Court stops release of fake Nike, Puma slippers

Justice Frank Seepersad -
Justice Frank Seepersad -

US sportswear giants Nike Innovate CV and Puma SE have been granted an injunction preventing the Comptroller of Customs from releasing to a local clothing business thousands of seized Nike, Air Jordan and Puma slippers which are said to be fake.

Justice Frank Seepersad granted the injunction after a virtual hearing on Monday.

It came after brief submissions by lawyers for the two sportswear companies, Customs and Excise and the clothing store that allegedly imported the goods on the court’s jurisdiction to include a party (Customs and Excise) not named in the action, since the Trademarks Act allowed it.

It was also granted after the defendant had no objection except that the companies' statement of case lacked particulars to show why they believe the goods are fake.

Attorney Kiel Taklalsingh, who represents DB Funstyles Clothing Ltd, which was named as the defendant, said his team questioned if the claimants had an arguable case since no particulars of alleged infringement were raised.

Nike and Puma will be allowed to inspect a sample of the goods and amend their statement of case. A preliminary inspection has already been done, the judge was told. The companies were represented by attorneys Miguel Vasquez and Fanta Punch.

In its application, Punch said the consignments of goods – 7,300 pairs of counterfeit slippers with the word Nike, its trademark "Swoosh" emblem, the "Jumpman" emblem, and the "Jordan" emblem, as well as 660 pairs of fake Puma slippers with its trademark name and logo – were seized in December.

The consignments were assigned to DB Funstyles.

The injunction restrains Customs from releasing the fake slippers to the company pending the determination of the copyright infringement claim and also restrains the clothing company from selling, disposing or parting with any of the goods until the court gives a final ruling.

Nike Innovate and Puma SE claim an attempt was made to import the fake slippers in December.

Customs detained them on reasonable suspicion that they were counterfeit and the two companies were told of the seizure in January.

The application says after it received the notice of seizure, Nike and Puma began trademark-infringement proceedings against DB Funstyles.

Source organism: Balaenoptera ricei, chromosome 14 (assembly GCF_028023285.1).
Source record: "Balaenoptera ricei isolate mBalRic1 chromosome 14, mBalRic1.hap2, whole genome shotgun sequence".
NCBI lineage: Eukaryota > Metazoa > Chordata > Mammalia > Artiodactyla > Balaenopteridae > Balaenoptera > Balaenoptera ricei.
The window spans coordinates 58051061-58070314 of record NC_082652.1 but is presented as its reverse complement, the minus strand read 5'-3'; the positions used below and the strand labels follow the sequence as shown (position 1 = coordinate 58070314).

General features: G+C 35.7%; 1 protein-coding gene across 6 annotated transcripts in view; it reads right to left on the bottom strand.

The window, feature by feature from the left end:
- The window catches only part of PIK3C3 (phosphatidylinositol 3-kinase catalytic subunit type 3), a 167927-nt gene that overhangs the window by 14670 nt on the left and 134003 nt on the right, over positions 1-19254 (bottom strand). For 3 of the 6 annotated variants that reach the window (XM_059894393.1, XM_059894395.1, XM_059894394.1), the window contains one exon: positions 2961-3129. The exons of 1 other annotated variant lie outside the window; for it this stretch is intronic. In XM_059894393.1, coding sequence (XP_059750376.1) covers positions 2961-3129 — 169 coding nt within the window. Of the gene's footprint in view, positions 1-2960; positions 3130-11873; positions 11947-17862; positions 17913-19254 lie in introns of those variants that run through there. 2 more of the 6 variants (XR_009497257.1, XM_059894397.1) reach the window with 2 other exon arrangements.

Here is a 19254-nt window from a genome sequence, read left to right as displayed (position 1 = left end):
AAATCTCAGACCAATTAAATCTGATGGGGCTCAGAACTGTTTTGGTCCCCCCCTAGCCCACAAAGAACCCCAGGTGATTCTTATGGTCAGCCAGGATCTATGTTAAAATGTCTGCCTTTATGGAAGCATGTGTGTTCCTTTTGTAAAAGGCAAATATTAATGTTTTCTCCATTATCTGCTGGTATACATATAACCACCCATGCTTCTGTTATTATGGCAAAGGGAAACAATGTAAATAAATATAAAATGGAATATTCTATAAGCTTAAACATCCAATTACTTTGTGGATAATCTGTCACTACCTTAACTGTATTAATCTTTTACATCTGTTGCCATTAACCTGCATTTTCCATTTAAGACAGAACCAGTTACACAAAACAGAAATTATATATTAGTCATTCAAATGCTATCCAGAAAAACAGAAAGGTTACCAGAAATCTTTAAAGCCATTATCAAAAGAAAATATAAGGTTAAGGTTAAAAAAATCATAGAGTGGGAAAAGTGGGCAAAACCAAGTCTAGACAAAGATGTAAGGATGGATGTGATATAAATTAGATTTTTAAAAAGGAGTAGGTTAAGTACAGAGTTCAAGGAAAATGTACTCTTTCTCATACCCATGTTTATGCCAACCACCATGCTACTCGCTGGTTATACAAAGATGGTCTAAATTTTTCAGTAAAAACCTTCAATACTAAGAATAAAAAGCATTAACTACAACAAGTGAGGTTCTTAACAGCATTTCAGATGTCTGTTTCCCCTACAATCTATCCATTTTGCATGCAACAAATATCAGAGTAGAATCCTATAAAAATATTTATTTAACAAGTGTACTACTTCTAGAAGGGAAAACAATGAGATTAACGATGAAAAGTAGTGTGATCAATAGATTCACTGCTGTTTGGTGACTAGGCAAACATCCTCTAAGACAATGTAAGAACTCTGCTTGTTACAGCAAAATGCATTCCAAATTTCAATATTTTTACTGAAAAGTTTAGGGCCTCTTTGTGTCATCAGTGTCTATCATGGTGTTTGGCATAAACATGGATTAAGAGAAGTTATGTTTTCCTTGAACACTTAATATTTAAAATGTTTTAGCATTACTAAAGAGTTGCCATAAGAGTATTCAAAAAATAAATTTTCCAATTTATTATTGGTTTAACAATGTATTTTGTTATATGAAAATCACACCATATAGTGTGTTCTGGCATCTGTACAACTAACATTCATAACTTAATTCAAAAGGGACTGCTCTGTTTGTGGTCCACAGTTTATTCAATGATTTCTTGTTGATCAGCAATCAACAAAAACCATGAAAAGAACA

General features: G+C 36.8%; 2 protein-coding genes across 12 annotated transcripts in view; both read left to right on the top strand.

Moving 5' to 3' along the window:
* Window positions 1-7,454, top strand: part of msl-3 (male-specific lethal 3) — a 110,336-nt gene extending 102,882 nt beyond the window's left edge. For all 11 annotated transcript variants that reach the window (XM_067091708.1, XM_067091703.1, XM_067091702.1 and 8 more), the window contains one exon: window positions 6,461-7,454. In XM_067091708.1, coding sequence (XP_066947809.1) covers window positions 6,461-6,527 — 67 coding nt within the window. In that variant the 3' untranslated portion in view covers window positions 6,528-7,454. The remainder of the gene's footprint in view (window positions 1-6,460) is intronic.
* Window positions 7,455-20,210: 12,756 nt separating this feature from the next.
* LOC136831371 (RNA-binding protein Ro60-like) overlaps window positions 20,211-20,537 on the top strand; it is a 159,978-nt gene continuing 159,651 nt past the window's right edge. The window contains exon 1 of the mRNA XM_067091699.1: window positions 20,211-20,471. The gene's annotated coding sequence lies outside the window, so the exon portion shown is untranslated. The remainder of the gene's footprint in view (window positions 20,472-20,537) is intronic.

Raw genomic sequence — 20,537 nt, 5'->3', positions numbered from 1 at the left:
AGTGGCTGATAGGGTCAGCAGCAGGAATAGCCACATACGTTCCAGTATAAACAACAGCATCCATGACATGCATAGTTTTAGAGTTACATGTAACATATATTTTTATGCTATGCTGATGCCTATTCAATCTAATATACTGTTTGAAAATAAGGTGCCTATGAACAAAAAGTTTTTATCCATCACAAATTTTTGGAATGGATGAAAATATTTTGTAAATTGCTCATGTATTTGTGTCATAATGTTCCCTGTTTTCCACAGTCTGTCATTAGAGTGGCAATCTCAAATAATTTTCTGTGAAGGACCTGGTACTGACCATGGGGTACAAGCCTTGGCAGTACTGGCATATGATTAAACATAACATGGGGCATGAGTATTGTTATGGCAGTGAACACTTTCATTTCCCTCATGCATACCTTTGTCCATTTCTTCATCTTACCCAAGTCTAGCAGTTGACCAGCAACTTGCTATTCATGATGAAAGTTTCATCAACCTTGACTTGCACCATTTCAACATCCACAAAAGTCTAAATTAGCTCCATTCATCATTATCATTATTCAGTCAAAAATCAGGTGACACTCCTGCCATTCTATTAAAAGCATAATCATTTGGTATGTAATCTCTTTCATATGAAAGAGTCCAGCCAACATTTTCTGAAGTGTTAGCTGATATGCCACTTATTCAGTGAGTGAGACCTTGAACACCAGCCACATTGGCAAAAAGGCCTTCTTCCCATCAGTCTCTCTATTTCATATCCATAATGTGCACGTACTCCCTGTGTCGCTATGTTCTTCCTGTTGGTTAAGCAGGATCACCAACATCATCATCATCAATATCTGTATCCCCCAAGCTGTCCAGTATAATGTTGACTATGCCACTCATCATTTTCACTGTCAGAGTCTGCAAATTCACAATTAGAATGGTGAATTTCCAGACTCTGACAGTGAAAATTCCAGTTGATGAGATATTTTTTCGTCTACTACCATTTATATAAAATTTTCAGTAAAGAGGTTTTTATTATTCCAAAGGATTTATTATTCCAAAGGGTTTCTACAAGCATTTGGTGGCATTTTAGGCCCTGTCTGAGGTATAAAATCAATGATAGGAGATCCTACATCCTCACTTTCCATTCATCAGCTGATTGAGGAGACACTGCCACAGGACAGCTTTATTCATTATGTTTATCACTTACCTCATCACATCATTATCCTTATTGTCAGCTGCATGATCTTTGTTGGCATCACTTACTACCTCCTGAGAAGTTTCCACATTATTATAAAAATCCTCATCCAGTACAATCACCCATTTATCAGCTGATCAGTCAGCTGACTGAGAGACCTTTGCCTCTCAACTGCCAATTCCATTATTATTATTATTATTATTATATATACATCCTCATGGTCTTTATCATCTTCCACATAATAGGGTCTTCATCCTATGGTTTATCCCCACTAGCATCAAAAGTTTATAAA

The slippers are in the custody of the Customs and Excise Division and Nike and Puma say they want the goods preserved pending the resolution of their claim, since there is a real risk they will suffer prejudice if they are released.

Punch explained that there is a risk of the fake items being sold and the determination of their claim that the slippers are fake will depend on a physical examination of them.

"There is a real risk that the claimants will be hampered and/or frustrated from accessing the evidence required to prove their claim;

"There is a real risk that a judgment in the claimants’ favour will be frustrated because the seized goods may be sold, disposed of and/or otherwise enter the local market which will negate the claimants’ rights and/or interests which are protected by the act and will cause consequential damage; and the release of the seized goods is likely to disrupt the local market due to the entry of infringing goods, counterfeit goods and/or goods bearing counterfeit trademarks which is likely to deceive customers."

Seepersad was told while the boxes were in the custody of Customs, they were physically at DB Funstyles' establishment in Debe, separated from its regular stock.

It was for this reason Vasquez asked for that part of the order to prevent the business from selling or disposing of the stock until the matter is determined.

The judge has already indicated he wants an early trial because of the commercial aspect of the case.


"Court stops release of fake Nike, Puma slippers"

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